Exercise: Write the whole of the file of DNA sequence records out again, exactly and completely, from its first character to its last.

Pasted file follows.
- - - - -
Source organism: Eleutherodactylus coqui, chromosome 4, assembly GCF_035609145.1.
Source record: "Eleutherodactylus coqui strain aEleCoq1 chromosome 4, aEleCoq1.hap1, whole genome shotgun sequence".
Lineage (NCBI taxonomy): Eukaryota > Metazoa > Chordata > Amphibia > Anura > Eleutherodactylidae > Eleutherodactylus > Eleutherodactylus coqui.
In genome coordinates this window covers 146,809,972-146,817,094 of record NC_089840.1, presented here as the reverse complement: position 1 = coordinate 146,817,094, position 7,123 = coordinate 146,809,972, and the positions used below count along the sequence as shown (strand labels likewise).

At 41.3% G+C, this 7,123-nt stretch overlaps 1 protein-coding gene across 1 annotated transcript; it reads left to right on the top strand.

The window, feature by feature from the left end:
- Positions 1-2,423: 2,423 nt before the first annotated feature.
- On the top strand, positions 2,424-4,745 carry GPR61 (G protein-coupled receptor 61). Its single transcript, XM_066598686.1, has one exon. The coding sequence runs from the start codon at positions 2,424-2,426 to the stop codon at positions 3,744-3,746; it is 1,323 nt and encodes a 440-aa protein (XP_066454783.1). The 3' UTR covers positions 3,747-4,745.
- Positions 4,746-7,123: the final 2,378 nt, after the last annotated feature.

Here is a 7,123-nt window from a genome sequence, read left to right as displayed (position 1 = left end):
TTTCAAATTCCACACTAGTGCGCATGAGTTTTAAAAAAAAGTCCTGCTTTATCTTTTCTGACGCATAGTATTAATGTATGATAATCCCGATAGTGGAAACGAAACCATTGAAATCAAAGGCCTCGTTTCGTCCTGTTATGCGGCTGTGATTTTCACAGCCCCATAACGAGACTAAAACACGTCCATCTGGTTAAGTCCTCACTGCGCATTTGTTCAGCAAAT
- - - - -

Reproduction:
Source organism: Eleutherodactylus coqui, chromosome 4, assembly GCF_035609145.1.
Source record: "Eleutherodactylus coqui strain aEleCoq1 chromosome 4, aEleCoq1.hap1, whole genome shotgun sequence".
Lineage (NCBI taxonomy): Eukaryota > Metazoa > Chordata > Amphibia > Anura > Eleutherodactylidae > Eleutherodactylus > Eleutherodactylus coqui.
In genome coordinates this window covers 146,809,972-146,817,094 of record NC_089840.1, presented here as the reverse complement: position 1 = coordinate 146,817,094, position 7,123 = coordinate 146,809,972, and the positions used below count along the sequence as shown (strand labels likewise).

At 41.3% G+C, this 7,123-nt stretch overlaps 1 protein-coding gene across 1 annotated transcript; it reads left to right on the top strand.

The window, feature by feature from the left end:
- Positions 1-2,423: 2,423 nt before the first annotated feature.
- On the top strand, positions 2,424-4,745 carry GPR61 (G protein-coupled receptor 61). Its single transcript, XM_066598686.1, has one exon. The coding sequence runs from the start codon at positions 2,424-2,426 to the stop codon at positions 3,744-3,746; it is 1,323 nt and encodes a 440-aa protein (XP_066454783.1). The 3' UTR covers positions 3,747-4,745.
- Positions 4,746-7,123: the final 2,378 nt, after the last annotated feature.

Here is a 7,123-nt window from a genome sequence, read left to right as displayed (position 1 = left end):
TTTCAAATTCCACACTAGTGCGCATGAGTTTTAAAAAAAAGTCCTGCTTTATCTTTTCTGACGCATAGTATTAATGTATGATAATCCCGATAGTGGAAACGAAACCATTGAAATCAAAGGCCTCGTTTCGTCCTGTTATGCGGCTGTGATTTTCACAGCCCCATAACGAGACTAAAACACGTCCATCTGGTTAAGTCCTCACTGCGCATTTGTTCAGCAAAT